It's not that complicated - vaccination is a small part of a much larger raft of measures which are needed to combat the crisis now and into the future, it's a useful tool, not a panacea. There's absolutely no need to pursue anyone who doesn't want to take the vaccine for any reason (it's just not that important a tool, so long as a good number want it); and focusing all the media attention on anti-vaxxers as being to blame for the continuation of the crisis draws attention away from the huge amount of other actions which are required to protect us now and in the future, but which governments are more reluctant to take given the expense an unpopularity of many of them.

    Pressure needs to be substantial and consistent to force governments (and the population) to take the steps necessary in terms of health investment, inequality, and public health improvements. That pressure is currently being pissed away in favour of righteous tribalism.
  • Merkwurdichliebe
    1.9k
    So do you have knowledge I'm not privy to? Or is there some other reason why you can say that the death toll would likely have been much much more "into the future", yet I can't possible know what the death toll would be?Isaac

    Wait until the state begins really enforcing its Covid mandates, you will see the death toll rise immensely. . .as a result of Covid of course.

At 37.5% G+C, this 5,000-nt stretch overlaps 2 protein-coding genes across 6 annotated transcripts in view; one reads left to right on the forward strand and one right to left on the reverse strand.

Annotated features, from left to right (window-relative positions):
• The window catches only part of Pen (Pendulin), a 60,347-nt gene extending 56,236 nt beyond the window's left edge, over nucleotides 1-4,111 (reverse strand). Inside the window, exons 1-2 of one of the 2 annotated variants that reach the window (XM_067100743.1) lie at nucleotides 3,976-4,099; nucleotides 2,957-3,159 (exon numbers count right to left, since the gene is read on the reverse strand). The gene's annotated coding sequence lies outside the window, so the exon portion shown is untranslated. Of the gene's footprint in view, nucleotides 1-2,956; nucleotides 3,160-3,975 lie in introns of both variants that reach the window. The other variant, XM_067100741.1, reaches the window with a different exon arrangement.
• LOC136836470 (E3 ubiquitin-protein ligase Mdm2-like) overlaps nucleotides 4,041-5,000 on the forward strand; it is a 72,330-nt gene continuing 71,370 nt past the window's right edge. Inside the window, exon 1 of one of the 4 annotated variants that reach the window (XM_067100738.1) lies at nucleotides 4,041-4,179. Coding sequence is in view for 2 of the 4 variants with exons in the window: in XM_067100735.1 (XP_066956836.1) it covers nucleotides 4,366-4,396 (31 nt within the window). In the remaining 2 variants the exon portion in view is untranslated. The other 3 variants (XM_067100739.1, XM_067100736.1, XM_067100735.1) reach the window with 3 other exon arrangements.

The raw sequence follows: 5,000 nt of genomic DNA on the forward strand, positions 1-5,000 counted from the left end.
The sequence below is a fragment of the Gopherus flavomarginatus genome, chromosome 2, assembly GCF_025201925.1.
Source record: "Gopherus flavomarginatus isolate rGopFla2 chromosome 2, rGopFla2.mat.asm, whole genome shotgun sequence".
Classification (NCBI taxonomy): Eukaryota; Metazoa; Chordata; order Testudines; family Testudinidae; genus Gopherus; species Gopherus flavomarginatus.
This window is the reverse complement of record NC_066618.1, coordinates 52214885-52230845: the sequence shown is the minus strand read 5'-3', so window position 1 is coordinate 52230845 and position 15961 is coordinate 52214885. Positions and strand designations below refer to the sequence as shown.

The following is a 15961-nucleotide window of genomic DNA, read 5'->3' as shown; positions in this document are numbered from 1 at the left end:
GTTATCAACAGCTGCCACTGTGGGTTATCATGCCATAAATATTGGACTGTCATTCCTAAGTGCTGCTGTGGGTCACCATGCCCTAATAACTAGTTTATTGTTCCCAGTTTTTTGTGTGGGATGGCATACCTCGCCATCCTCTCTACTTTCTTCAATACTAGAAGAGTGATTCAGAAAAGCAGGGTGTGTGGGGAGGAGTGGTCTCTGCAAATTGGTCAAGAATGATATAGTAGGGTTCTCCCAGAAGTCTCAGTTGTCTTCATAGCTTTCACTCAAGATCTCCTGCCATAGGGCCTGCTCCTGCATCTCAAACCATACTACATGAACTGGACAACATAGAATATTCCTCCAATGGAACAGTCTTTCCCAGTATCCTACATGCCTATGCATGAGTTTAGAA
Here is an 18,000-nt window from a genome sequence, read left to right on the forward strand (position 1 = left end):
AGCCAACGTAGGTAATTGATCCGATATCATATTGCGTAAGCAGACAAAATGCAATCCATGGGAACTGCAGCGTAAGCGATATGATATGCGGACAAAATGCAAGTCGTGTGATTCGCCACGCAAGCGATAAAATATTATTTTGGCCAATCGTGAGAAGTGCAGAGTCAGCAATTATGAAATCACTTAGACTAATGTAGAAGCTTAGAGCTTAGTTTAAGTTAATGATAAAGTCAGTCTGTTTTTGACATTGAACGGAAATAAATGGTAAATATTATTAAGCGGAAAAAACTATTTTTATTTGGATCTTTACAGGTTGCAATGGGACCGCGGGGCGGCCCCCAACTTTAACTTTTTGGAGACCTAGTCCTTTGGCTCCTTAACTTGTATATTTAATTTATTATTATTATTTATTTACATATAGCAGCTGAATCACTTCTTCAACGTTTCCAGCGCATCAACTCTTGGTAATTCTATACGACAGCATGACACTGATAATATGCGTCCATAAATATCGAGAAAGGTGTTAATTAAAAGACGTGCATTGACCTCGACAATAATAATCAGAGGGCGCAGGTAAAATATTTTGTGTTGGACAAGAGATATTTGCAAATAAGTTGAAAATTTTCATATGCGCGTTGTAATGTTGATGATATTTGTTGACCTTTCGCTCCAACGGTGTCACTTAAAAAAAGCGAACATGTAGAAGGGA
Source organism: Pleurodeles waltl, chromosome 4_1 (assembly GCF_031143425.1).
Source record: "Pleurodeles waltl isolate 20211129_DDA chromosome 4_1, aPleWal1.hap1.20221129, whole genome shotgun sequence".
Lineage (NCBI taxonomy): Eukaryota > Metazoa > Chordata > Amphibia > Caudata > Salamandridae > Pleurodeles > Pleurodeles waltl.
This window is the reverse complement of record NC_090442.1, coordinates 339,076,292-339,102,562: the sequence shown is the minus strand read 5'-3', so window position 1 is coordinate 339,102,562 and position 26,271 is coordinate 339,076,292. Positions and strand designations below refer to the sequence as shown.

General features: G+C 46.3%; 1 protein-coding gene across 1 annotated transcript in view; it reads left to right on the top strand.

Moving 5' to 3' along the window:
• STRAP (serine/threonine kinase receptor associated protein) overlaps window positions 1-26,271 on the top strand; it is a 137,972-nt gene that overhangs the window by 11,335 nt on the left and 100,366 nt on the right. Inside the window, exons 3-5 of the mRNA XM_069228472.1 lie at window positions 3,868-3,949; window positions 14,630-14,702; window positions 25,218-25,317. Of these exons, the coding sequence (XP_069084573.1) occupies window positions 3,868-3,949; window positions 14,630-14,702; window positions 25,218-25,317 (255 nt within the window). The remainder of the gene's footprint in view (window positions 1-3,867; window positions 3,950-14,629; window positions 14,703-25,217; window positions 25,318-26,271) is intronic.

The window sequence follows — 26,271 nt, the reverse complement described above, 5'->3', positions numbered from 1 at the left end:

• Isaac
    5.5k
    I'm not sure what you're getting at here.frank

    It think I do. Possibly, it's that clinging on to every second of life by our fingernails and "hang the expense" is pointless and undignified. People die when it's their time. The important thing is that they've had a good life. We too easily forget about giving people a good life and pour every expense into just extending it. We live in a world in which child labour is still part of the normal cycle of production, yet helping a 95 year old terminal cancer sufferer die is, mostly, illegal. It's a huge part of what's skewed our response to this crisis.
  • Janus
    11k
    So do you have knowledge I'm not privy to? Or is there some other reason why you can say that the death toll would likely have been much much more "into the future", yet I can't possible know what the death toll would be?Isaac